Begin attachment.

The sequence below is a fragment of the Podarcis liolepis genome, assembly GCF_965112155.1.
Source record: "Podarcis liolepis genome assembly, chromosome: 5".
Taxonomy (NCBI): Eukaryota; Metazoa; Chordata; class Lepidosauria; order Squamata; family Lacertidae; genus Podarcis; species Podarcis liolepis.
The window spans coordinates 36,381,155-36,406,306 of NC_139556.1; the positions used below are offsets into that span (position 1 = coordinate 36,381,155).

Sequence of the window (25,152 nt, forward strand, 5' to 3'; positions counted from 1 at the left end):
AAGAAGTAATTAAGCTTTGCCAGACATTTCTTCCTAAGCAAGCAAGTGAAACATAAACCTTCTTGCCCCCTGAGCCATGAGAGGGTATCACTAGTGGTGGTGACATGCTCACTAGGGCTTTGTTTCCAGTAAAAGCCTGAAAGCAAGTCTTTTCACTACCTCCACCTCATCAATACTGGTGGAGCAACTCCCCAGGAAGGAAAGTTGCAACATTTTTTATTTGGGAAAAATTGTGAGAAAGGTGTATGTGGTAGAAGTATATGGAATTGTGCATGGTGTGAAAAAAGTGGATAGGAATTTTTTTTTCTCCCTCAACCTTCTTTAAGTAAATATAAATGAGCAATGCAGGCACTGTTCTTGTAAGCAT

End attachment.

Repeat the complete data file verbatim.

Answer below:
The sequence below is a fragment of the Podarcis liolepis genome, assembly GCF_965112155.1.
Source record: "Podarcis liolepis genome assembly, chromosome: 5".
Taxonomy (NCBI): Eukaryota; Metazoa; Chordata; class Lepidosauria; order Squamata; family Lacertidae; genus Podarcis; species Podarcis liolepis.
The window spans coordinates 36,381,155-36,406,306 of NC_139556.1; the positions used below are offsets into that span (position 1 = coordinate 36,381,155).

Sequence of the window (25,152 nt, forward strand, 5' to 3'; positions counted from 1 at the left end):
AAGAAGTAATTAAGCTTTGCCAGACATTTCTTCCTAAGCAAGCAAGTGAAACATAAACCTTCTTGCCCCCTGAGCCATGAGAGGGTATCACTAGTGGTGGTGACATGCTCACTAGGGCTTTGTTTCCAGTAAAAGCCTGAAAGCAAGTCTTTTCACTACCTCCACCTCATCAATACTGGTGGAGCAACTCCCCAGGAAGGAAAGTTGCAACATTTTTTATTTGGGAAAAATTGTGAGAAAGGTGTATGTGGTAGAAGTATATGGAATTGTGCATGGTGTGAAAAAAGTGGATAGGAATTTTTTTTTCTCCCTCAACCTTCTTTAAGTAAATATAAATGAGCAATGCAGGCACTGTTCTTGTAAGCAT